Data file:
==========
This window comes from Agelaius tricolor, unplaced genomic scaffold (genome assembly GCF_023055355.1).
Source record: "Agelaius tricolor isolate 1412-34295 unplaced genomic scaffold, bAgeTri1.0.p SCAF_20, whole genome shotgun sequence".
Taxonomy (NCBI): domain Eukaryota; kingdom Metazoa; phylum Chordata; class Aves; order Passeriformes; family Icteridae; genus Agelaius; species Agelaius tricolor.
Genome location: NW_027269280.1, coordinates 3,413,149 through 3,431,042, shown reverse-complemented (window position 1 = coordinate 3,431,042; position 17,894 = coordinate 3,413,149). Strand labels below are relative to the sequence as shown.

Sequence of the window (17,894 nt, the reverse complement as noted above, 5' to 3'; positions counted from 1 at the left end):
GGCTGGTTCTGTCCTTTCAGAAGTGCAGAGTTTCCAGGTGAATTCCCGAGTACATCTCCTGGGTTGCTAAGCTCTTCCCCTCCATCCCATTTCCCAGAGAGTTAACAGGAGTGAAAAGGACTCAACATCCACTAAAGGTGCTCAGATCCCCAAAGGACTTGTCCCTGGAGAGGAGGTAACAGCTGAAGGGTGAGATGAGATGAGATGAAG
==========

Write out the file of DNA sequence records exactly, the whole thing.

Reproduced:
This window comes from Agelaius tricolor, unplaced genomic scaffold (genome assembly GCF_023055355.1).
Source record: "Agelaius tricolor isolate 1412-34295 unplaced genomic scaffold, bAgeTri1.0.p SCAF_20, whole genome shotgun sequence".
Taxonomy (NCBI): domain Eukaryota; kingdom Metazoa; phylum Chordata; class Aves; order Passeriformes; family Icteridae; genus Agelaius; species Agelaius tricolor.
Genome location: NW_027269280.1, coordinates 3,413,149 through 3,431,042, shown reverse-complemented (window position 1 = coordinate 3,431,042; position 17,894 = coordinate 3,413,149). Strand labels below are relative to the sequence as shown.

Sequence of the window (17,894 nt, the reverse complement as noted above, 5' to 3'; positions counted from 1 at the left end):
GGCTGGTTCTGTCCTTTCAGAAGTGCAGAGTTTCCAGGTGAATTCCCGAGTACATCTCCTGGGTTGCTAAGCTCTTCCCCTCCATCCCATTTCCCAGAGAGTTAACAGGAGTGAAAAGGACTCAACATCCACTAAAGGTGCTCAGATCCCCAAAGGACTTGTCCCTGGAGAGGAGGTAACAGCTGAAGGGTGAGATGAGATGAGATGAAG